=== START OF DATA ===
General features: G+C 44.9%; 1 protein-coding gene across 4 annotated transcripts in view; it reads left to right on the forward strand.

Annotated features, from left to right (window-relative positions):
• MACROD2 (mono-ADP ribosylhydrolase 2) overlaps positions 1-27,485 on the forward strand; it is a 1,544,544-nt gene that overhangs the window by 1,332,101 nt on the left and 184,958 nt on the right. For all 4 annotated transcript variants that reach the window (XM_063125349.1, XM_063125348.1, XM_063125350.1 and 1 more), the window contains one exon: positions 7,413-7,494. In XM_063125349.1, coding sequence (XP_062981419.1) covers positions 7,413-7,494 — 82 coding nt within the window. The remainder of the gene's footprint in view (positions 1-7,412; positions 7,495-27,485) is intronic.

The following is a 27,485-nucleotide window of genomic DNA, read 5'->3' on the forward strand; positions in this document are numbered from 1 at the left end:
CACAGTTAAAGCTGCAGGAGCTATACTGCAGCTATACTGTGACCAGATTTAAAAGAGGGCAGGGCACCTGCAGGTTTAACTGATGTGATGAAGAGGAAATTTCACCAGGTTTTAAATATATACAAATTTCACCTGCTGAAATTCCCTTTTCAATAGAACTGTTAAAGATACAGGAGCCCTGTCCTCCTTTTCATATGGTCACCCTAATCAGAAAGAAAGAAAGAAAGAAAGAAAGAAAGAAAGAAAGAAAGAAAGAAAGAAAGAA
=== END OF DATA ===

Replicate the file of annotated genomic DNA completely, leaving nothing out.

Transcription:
General features: G+C 44.9%; 1 protein-coding gene across 4 annotated transcripts in view; it reads left to right on the forward strand.

Annotated features, from left to right (window-relative positions):
• MACROD2 (mono-ADP ribosylhydrolase 2) overlaps positions 1-27,485 on the forward strand; it is a 1,544,544-nt gene that overhangs the window by 1,332,101 nt on the left and 184,958 nt on the right. For all 4 annotated transcript variants that reach the window (XM_063125349.1, XM_063125348.1, XM_063125350.1 and 1 more), the window contains one exon: positions 7,413-7,494. In XM_063125349.1, coding sequence (XP_062981419.1) covers positions 7,413-7,494 — 82 coding nt within the window. The remainder of the gene's footprint in view (positions 1-7,412; positions 7,495-27,485) is intronic.

The following is a 27,485-nucleotide window of genomic DNA, read 5'->3' on the forward strand; positions in this document are numbered from 1 at the left end:
CACAGTTAAAGCTGCAGGAGCTATACTGCAGCTATACTGTGACCAGATTTAAAAGAGGGCAGGGCACCTGCAGGTTTAACTGATGTGATGAAGAGGAAATTTCACCAGGTTTTAAATATATACAAATTTCACCTGCTGAAATTCCCTTTTCAATAGAACTGTTAAAGATACAGGAGCCCTGTCCTCCTTTTCATATGGTCACCCTAATCAGAAAGAAAGAAAGAAAGAAAGAAAGAAAGAAAGAAAGAAAGAAAGAAAGAAAGAA